-For social media people, check out the comments or forums on relevant blogs.

-Look at who has great answers on Quora or LinkedIn.

Most of these people WON’T be available right away (remember the best are already taken).

So…

A) Start the relationship now. Reach out with a compliment and see if they are available.

“Hey {first-name},

Really love the {thing they created}.

Was curious if you are open for new job adventures or paid freelancing work?

Keep doing the great things you do!

— {your-name}”

B) Keep in touch with them every 6 months. I use followup.cc to remind me, add [email protected] in your BCC field.

C) Connect with them on LinkedIn.

D) Ask them for a referral, see #3 below.

I’m going through the hiring process now, and honestly it sucks. I should have reached out 12 months ago. Even if I wasn’t ready it would have started the relationship building with potentially great people. Why do you think I’m writing this email? I wanted to do something different while hiring vs. posting jobs on Craigslist.

Ultimately the best people are working and aren’t going to quit immediately so you have to plant seeds today.

2. Look for people that already like you.

The hardest part of hiring can be onboarding and getting someone who fits into your company culture. Find someone who already understands your company’s focus, your customers, and your product.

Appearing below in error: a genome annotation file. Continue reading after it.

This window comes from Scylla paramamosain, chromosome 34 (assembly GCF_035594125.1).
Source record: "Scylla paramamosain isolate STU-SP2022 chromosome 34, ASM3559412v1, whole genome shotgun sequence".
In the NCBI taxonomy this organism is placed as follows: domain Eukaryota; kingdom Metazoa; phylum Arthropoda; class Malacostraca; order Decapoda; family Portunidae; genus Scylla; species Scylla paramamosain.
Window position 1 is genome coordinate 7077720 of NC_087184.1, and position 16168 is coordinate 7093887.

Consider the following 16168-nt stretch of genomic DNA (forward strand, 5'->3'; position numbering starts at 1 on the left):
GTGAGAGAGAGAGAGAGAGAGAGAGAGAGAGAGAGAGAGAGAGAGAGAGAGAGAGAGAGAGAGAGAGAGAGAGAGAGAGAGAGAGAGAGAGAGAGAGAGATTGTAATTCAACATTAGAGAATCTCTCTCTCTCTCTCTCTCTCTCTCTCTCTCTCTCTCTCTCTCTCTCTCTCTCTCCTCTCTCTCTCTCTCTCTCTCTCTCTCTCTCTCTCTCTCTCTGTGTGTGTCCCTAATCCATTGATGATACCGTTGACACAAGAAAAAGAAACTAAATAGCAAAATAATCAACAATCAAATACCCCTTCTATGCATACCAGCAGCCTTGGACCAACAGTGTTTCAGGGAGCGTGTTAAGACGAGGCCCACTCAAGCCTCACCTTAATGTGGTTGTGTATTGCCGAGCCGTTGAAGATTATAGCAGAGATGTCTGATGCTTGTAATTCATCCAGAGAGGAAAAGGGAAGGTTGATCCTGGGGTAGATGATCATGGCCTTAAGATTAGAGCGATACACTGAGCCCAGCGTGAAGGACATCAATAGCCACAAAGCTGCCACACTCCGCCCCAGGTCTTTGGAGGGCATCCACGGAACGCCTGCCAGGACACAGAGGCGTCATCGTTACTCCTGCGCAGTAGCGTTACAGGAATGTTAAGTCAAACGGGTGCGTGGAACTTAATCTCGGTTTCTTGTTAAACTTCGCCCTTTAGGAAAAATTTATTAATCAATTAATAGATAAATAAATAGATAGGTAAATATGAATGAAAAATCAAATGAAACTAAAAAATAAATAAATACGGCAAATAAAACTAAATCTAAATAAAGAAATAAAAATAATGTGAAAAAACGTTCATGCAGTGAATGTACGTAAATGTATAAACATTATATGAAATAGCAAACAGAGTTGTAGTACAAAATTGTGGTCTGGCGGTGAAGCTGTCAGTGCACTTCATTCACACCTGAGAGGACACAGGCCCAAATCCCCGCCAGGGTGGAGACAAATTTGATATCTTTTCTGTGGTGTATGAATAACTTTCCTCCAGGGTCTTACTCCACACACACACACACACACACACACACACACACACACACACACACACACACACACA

— Reach out to your current customers who already use your product.

— Your friends that you already have in your network. Facebook, LinkedIn, Meetup, Church, etc.

— Your mailing list or blog of people who consume your information. Check out MailMatch.io to find the jobs of your subscribers.

— Your Twitter followers, check out FollowerWonk.com/bio to search their bios.

3. Ask the best people you know for referrals.

My friend Patrick recently got a job at Google. Patrick is an insanely great engineer and the first thing they did was ask him for a referral. He recommended me, blush. Check out the email they sent.

Google is one of the greatest companies on Earth, copy what works for them.

Most great people aren’t available right away but maybe their friends are.

The KEY thing while asking someone for a referral is to make it specific.

BAD ask for referral:

“Hey friends,

Can you refer one person for our marketing role?”

Better ask for referral:

“Hey Jim,

Who’s the first person that comes to mind when I ask who’s the best developer you know?”